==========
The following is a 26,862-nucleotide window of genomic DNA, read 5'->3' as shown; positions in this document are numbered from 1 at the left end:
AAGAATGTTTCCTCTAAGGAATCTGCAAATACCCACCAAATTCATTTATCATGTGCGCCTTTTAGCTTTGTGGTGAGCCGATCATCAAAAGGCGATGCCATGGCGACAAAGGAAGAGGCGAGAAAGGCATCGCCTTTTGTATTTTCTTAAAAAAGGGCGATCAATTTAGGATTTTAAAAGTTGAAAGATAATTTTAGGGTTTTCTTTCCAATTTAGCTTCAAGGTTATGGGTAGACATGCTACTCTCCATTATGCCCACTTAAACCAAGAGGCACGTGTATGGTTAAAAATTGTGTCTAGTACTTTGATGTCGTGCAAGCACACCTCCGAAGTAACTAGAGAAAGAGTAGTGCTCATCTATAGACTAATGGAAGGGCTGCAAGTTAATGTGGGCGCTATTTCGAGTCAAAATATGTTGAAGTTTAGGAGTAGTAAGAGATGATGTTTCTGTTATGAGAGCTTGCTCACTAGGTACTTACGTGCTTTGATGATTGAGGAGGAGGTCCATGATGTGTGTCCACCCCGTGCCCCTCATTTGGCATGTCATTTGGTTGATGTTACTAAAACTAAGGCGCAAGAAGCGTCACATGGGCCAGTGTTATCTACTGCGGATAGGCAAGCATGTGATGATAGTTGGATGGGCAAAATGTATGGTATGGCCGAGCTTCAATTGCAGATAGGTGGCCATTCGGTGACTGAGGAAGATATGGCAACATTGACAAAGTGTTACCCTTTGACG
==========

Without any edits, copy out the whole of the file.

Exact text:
The following is a 26,862-nucleotide window of genomic DNA, read 5'->3' as shown; positions in this document are numbered from 1 at the left end:
AAGAATGTTTCCTCTAAGGAATCTGCAAATACCCACCAAATTCATTTATCATGTGCGCCTTTTAGCTTTGTGGTGAGCCGATCATCAAAAGGCGATGCCATGGCGACAAAGGAAGAGGCGAGAAAGGCATCGCCTTTTGTATTTTCTTAAAAAAGGGCGATCAATTTAGGATTTTAAAAGTTGAAAGATAATTTTAGGGTTTTCTTTCCAATTTAGCTTCAAGGTTATGGGTAGACATGCTACTCTCCATTATGCCCACTTAAACCAAGAGGCACGTGTATGGTTAAAAATTGTGTCTAGTACTTTGATGTCGTGCAAGCACACCTCCGAAGTAACTAGAGAAAGAGTAGTGCTCATCTATAGACTAATGGAAGGGCTGCAAGTTAATGTGGGCGCTATTTCGAGTCAAAATATGTTGAAGTTTAGGAGTAGTAAGAGATGATGTTTCTGTTATGAGAGCTTGCTCACTAGGTACTTACGTGCTTTGATGATTGAGGAGGAGGTCCATGATGTGTGTCCACCCCGTGCCCCTCATTTGGCATGTCATTTGGTTGATGTTACTAAAACTAAGGCGCAAGAAGCGTCACATGGGCCAGTGTTATCTACTGCGGATAGGCAAGCATGTGATGATAGTTGGATGGGCAAAATGTATGGTATGGCCGAGCTTCAATTGCAGATAGGTGGCCATTCGGTGACTGAGGAAGATATGGCAACATTGACAAAGTGTTACCCTTTGACG